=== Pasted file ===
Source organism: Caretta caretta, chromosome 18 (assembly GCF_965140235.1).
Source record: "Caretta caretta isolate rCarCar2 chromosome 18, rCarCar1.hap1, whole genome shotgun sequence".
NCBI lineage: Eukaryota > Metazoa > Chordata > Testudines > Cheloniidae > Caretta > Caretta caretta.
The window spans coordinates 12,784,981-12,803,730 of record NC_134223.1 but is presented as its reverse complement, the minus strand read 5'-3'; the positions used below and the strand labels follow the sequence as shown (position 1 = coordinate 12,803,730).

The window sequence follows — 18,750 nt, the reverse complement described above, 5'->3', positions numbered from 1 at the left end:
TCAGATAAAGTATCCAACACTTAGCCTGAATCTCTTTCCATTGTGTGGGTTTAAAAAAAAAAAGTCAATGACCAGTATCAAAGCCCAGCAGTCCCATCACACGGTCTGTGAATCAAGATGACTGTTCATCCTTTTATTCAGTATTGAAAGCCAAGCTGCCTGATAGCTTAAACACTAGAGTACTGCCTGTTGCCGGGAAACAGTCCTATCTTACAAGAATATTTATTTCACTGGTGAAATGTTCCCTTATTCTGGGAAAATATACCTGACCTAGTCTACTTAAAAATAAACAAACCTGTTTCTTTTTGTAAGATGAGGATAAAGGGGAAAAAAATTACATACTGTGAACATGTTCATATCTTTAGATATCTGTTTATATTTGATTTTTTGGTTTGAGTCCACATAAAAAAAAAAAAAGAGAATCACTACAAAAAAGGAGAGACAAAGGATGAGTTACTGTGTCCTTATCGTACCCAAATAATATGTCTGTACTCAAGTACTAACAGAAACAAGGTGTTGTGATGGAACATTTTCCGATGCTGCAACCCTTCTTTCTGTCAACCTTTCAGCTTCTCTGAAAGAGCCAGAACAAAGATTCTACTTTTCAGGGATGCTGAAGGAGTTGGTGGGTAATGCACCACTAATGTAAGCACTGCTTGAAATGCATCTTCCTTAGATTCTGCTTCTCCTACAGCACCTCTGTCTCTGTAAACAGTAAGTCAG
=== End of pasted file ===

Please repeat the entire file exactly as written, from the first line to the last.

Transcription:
Source organism: Caretta caretta, chromosome 18 (assembly GCF_965140235.1).
Source record: "Caretta caretta isolate rCarCar2 chromosome 18, rCarCar1.hap1, whole genome shotgun sequence".
NCBI lineage: Eukaryota > Metazoa > Chordata > Testudines > Cheloniidae > Caretta > Caretta caretta.
The window spans coordinates 12,784,981-12,803,730 of record NC_134223.1 but is presented as its reverse complement, the minus strand read 5'-3'; the positions used below and the strand labels follow the sequence as shown (position 1 = coordinate 12,803,730).

The window sequence follows — 18,750 nt, the reverse complement described above, 5'->3', positions numbered from 1 at the left end:
TCAGATAAAGTATCCAACACTTAGCCTGAATCTCTTTCCATTGTGTGGGTTTAAAAAAAAAAAGTCAATGACCAGTATCAAAGCCCAGCAGTCCCATCACACGGTCTGTGAATCAAGATGACTGTTCATCCTTTTATTCAGTATTGAAAGCCAAGCTGCCTGATAGCTTAAACACTAGAGTACTGCCTGTTGCCGGGAAACAGTCCTATCTTACAAGAATATTTATTTCACTGGTGAAATGTTCCCTTATTCTGGGAAAATATACCTGACCTAGTCTACTTAAAAATAAACAAACCTGTTTCTTTTTGTAAGATGAGGATAAAGGGGAAAAAAATTACATACTGTGAACATGTTCATATCTTTAGATATCTGTTTATATTTGATTTTTTGGTTTGAGTCCACATAAAAAAAAAAAAAGAGAATCACTACAAAAAAGGAGAGACAAAGGATGAGTTACTGTGTCCTTATCGTACCCAAATAATATGTCTGTACTCAAGTACTAACAGAAACAAGGTGTTGTGATGGAACATTTTCCGATGCTGCAACCCTTCTTTCTGTCAACCTTTCAGCTTCTCTGAAAGAGCCAGAACAAAGATTCTACTTTTCAGGGATGCTGAAGGAGTTGGTGGGTAATGCACCACTAATGTAAGCACTGCTTGAAATGCATCTTCCTTAGATTCTGCTTCTCCTACAGCACCTCTGTCTCTGTAAACAGTAAGTCAG